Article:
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Reproducibility in Research with Animal Models

May 21st, 2014 by Mary Wood

The first workshop organized by the National Academies ILAR, Roundtable on Science and Welfare in Laboratory Animal Use will be held June 4-5, 2014 in Washington DC, and will discuss reproducibility issues in research with animals and animal models.

Reproducibility Issues in Research with Animals and Animal Models: A Workshop

June 4-5, 2014
Register here to join in person or by webcast


Workshop Agenda
Restoring Faith in the Research Enterprise: A Call to Action
Malcolm Macleod, Univ of Edinburgh ;  Henry Bourne, Univ of California San Francisco

Citizens and Science: How Reproducibility Directly Impacts Public Perceptions
Robert Bazell, Yale Univ ; Jan Piotrowski, The Economist

Great Expectations – Critical Assessment of Published Research
C. Glenn Begley, TetraLogic Pharmaceuticals

Heard but Not Learned? Impact and Outcomes of Previous ILAR Efforts
Jeffrey Everitt, GlaxoSmithKline ;  Coenraad F. M. Hendriksen, Netherlands Vaccine Institute

All Hands on Deck – Actions Taken to Date
Gilly Griffin, Canadian Council for Animal Care ; Jonathan Kimmelman, McGill Univ

Russell and Burch Revisited: Reconciling “Reproducibility” with “Replacement, Reduction, and Refinement”
Michael Festing, Independent Consultant ; Stephen Latham, Yale Univ

Can Research Integrity be Incentivized?
Brian Martinson, HealthPartners Institute for Education & Research ; Elizabeth Marincola, PLoS

Reproducibility Challenges in the Future of Animal Models
Roger Reeves, Johns Hopkins Univ ; Jeffrey Rogers, Baylor College of Medicine ; Monte Westerfield, Univ of Oregon

Improving the Reliability of Published Results
Gaylen Edwards, American Physiological Society ; Elizabeth Marincola, PLoS ; Victoria Stodden, Columbia Univ

IOs, Vets, and IACUCs – Making Internal Regulators Partners in Reform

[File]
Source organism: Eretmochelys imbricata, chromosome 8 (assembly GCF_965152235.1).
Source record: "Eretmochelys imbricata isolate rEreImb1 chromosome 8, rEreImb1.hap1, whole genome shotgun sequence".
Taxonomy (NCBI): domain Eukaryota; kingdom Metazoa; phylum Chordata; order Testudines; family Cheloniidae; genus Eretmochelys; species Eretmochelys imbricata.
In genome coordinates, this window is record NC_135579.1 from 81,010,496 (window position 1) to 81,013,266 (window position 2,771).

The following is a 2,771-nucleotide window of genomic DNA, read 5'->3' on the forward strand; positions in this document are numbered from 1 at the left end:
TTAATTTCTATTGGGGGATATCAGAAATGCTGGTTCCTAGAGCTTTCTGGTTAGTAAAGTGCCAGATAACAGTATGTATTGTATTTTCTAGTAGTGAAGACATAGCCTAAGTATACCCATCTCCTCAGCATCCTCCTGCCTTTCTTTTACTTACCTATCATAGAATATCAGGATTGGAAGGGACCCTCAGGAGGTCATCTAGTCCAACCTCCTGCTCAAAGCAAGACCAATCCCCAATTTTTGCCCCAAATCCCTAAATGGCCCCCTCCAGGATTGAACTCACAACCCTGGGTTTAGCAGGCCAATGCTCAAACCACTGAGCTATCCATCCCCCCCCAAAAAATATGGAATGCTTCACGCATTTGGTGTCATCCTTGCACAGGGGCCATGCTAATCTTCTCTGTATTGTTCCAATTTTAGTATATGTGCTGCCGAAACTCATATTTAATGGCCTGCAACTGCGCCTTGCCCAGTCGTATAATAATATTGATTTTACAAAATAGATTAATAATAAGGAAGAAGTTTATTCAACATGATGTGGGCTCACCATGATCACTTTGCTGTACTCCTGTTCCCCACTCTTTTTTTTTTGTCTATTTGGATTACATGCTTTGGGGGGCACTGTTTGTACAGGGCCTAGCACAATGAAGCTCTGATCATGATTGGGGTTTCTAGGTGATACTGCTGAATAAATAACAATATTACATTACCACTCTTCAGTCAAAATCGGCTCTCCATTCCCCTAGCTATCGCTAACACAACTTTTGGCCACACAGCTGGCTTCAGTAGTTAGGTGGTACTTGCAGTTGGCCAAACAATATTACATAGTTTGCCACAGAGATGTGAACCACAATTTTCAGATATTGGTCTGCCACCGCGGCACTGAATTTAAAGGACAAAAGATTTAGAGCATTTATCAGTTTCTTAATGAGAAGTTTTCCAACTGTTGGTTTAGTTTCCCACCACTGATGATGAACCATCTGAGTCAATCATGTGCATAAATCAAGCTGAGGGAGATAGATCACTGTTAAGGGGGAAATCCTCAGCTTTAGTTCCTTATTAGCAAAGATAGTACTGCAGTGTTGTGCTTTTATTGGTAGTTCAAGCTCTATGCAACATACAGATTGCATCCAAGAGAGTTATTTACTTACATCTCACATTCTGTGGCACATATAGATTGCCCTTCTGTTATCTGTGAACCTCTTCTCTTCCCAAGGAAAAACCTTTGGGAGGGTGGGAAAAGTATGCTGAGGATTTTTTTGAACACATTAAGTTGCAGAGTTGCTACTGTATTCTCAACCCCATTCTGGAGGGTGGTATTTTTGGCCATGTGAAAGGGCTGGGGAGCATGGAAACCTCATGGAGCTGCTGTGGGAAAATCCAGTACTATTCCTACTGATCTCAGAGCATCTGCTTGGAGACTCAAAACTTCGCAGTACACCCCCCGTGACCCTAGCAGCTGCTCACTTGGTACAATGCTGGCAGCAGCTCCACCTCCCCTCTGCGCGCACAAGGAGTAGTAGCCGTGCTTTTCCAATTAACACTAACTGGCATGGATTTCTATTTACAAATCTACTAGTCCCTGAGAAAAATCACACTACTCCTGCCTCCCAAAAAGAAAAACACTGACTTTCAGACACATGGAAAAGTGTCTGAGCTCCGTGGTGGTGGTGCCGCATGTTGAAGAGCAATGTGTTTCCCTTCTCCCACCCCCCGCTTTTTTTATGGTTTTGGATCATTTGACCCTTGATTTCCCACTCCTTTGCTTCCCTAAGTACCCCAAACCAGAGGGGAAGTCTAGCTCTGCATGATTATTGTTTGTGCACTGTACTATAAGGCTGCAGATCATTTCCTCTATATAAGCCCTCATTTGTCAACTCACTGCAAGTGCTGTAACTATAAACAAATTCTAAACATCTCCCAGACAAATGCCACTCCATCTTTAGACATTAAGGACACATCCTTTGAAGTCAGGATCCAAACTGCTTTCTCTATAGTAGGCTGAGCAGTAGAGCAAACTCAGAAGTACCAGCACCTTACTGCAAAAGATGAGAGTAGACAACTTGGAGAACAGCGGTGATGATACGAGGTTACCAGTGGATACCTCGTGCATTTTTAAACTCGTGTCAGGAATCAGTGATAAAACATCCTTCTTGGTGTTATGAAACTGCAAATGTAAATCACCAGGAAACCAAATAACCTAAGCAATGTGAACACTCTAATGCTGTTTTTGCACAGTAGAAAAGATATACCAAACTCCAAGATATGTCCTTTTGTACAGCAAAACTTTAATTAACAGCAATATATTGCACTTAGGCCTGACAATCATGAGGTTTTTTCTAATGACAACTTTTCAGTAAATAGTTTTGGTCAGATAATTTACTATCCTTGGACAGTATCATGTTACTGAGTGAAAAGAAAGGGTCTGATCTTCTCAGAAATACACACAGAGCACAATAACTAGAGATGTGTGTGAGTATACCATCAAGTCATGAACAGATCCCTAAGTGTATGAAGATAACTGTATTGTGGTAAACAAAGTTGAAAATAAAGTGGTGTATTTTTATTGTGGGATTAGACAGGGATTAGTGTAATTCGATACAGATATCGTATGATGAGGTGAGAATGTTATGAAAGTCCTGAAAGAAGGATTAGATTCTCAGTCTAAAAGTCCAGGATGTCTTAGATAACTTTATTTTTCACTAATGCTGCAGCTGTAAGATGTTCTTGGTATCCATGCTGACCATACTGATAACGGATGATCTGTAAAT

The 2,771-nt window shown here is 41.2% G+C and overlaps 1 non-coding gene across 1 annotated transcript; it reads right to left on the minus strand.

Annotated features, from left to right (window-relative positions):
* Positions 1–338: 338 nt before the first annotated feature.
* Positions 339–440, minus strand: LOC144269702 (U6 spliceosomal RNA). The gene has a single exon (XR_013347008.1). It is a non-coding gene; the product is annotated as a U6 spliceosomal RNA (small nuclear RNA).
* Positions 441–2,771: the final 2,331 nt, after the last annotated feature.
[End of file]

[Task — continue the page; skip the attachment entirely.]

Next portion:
Kathryn Bayne, AAALAC International ; Stuart Zola, Emory Univ ; Jerry Collins, Yale Univ

An Ounce of Prevention is Worth a Billion of Cure: Proactive Planning in the Preclinical Research Arena
John P. A. Ioannidis, Stanford Prevention Research Center ; Paul Braunschweiger, CITI Program ; Ghislaine Poirier, GlaxoSmithKline

Summing Up: Lessons Learned, Major Themes and Potential Actions for Moving Forward
Kent Lloyd, Univ of California, Davis


The second workshop, to be held September 3-4, 2014, will examine issues relating to transportation of laboratory animals.

Related blog post:  National Academies Launches New Roundtable on Laboratory Animal Science and Welfare


June 19th, 2013 by Mary Wood


2013 AVMA Annual Convention Chicago Illinois

2013 International Conference International Association of  Human-Animal Interaction Organizations

The IAHAIO Conference, July 20-23, will coincide with the AVMA Convention, July 19-23, 2013 in Chicago.

The Chicago convention will celebrate AVMA’s 150th Anniversary, incorporating a variety of resources to celebrate AVMA’s role and highlight the impact on the veterinary profession while honoring 150 years of dedication and achievement.

The International Association of Human Animal Interaction Organizations (IAHAIO) conference, this year held in conjunction with the AVMA, has the theme of “Humans and Animals: the inevitable bond“.

Registration for IAHAIO attendees is being administered through the AVMA. Visit this site to purchase tickets to IAHAIO events.

AVMA 2013 Bannerc

Interdisciplinary Frontiers / Shared Horizons

October 8th, 2012 by Mary Wood


Shared Horizons: Data, Biomedicine and the Digital Humanities

What are the intersections between biomedicine and humanities scholarship? How might biomedical research methodologies influence humanities inquiry? What interpretative processes might humanities scholarship share with biomedical research?

The Maryland Institute for Technology in the Humanities (MITH) invites biomedical and humanities scholars to investigate data, biomedicine, and the digital humanities.
Together with the Off. Digital Humanities of the Natl Endowment for the Humanities, the Natl Library of Medicine of the NIH, and the Research Councils UK, two-day symposium to:

address questions about collaboration, research methodologies, and the interpretation of evidence arising from the interdisciplinary opportunities in this burgeoning area of biomedical-driven humanities scholarship
investigate the current state of the field
facilitate future research collaborations between the humanities and biomedical sciences